Tech startup tests cellphone transponder on Central Florida toll roads
Central Florida has become the testing ground for a cellphone as toll transponder app by a San Francisco startup with nationwide ambitions.
The PayTollo phone app would notify drivers when they are approaching a toll and give them the option to pay through their phone after their ride is over — a convenience for casual toll customers and tourists with no E-Pass or SunPass accounts.
“The a-ha moment came when I crossed the Golden Gate Bridge, and I received an invoice in the mail, and the only way I could pay was to use a money order,” said Abenezer Yohalashet, PayTollo co-founder.
PayTollo has been working with the Central Florida Expressway Authority, which operates 109 miles of toll roads in Orange County.
All users have to do is download PayTollo (it’s currently available for Apple products only) and plug in their contact, vehicle and payment information to become a beta-tester. Testers can pay their tolls this way.
“It just gives consumers another option, especially as visitors that come to the area and people that don’t have transponders,” said Michelle Maikisch, spokeswoman for the toll agency.
More frequent toll users might find it less useful.
“The world is going to iPhones, but I don’t think it’s all that necessary,” said Marty White, a motorist who was walking into the E-Pass Service Center on Colonial Drive on a recent weekday. “But transponders will probably all be obsolete someday.”
PayTollo isn’t the only company working on such technology.
PToll launched its cellphone-transponder app to the public in 2014 after testing in Austin, Texas.
That was the same location of a conference hosted by the International Bridge, Tunnel and Turnpike Association in 2014. PayTollo competed against Ptoll,GeoToll and other companies in a “shark tank”-like competition at the conference and won for having the most innovative toll payment option, Yohalashet said.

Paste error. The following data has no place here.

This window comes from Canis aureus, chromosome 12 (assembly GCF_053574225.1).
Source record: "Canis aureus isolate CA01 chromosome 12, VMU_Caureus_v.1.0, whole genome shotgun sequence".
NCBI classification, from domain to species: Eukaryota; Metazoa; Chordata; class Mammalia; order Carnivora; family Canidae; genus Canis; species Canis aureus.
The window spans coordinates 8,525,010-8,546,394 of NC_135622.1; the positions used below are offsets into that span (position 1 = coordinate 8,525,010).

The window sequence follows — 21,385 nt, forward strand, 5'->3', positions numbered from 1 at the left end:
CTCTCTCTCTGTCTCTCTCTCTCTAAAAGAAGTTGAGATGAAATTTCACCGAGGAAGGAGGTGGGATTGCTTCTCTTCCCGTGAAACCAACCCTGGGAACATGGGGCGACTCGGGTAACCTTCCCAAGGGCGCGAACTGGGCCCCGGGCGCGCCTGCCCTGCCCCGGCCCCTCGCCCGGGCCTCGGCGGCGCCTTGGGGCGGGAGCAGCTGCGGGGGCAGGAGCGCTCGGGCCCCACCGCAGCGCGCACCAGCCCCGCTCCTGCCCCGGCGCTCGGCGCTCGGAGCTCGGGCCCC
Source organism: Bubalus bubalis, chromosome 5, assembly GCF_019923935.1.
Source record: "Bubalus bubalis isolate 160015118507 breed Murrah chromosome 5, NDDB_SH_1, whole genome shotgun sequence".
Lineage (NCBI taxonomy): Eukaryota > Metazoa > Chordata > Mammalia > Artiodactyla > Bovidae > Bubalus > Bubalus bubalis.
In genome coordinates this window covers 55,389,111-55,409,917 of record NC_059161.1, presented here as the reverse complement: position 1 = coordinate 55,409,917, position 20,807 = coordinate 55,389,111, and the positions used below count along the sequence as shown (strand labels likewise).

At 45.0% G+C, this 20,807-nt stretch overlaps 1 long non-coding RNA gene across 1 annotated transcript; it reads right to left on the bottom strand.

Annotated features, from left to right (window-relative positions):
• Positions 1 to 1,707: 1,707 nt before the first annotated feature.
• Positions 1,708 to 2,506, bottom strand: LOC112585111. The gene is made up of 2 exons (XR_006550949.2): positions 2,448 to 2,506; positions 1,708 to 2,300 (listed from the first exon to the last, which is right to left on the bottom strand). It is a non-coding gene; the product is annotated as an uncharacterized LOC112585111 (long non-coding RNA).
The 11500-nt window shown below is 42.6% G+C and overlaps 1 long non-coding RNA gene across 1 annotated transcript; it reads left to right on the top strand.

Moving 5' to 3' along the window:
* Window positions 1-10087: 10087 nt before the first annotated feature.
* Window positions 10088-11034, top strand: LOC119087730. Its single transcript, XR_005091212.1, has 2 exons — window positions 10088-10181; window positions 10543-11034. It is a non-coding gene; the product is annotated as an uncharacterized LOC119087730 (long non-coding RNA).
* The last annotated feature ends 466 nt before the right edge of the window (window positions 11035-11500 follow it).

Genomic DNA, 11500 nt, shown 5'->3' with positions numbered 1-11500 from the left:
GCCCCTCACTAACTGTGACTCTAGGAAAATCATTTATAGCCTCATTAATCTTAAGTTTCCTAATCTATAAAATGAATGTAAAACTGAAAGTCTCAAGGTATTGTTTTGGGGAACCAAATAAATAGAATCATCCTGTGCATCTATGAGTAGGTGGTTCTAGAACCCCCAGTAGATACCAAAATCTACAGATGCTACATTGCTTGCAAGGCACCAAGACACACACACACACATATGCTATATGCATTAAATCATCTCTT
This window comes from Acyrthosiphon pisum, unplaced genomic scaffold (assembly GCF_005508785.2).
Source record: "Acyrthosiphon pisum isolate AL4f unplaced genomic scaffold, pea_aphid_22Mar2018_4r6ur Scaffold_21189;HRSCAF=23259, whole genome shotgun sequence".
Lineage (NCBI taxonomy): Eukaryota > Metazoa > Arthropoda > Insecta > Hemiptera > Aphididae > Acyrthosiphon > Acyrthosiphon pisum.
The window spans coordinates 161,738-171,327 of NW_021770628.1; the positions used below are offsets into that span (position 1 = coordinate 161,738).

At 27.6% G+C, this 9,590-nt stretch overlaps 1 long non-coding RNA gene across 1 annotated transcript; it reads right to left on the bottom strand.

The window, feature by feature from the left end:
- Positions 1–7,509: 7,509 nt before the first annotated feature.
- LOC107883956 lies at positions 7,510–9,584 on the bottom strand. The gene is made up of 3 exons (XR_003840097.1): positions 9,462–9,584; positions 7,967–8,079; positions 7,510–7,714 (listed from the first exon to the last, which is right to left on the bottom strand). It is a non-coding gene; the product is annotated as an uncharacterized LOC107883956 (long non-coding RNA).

The company later linked up with the Central Florida Expressway Authority and Yohalashet says it has been helped greatly by the vibrant Orlando tech scene.
“We like to say that [Central Florida Expressway Authority] incubated us,” Yohalashet said. The Florida toll agency is not paying PayTollo for its services.
The toll authority recently voted to allow the company to collect tolls when the technology is fully developed. Yohalashet didn’t give a timeline for fully launching the app.
Tolls, which are a frequent solution to maintain and pay for new roads, are only going to grow.
The toll revenue market is estimated to grow 10.9 percent a year between 2015 and 2020 to $8.65 billion, according to a report by research firm MarketsandMarkets.
The industry is already moving towards a more convenient, universal system in other ways.
A 2012 law passed by Congress mandates that by October of this year all toll agencies must agree on a single transponder that can work on their systems. What may be the country’s only universal transponder – the Nationalpass – is coming out next month.
That doesn’t mean E-Pass or SunPass would no longer work on Florida toll roads, but those roads must be compatible with at least one type of nationwide transponder.
PayTollo has been actively testing the technology on Central Florida roads since January with about 30 testers. Now, it’s looking for about 1,000 users to help them stress test the tollway system.
“We’re really trying to pitch to other toll authorities and use [Central Florida Expressway Authority] as a base,” Yohalashet said.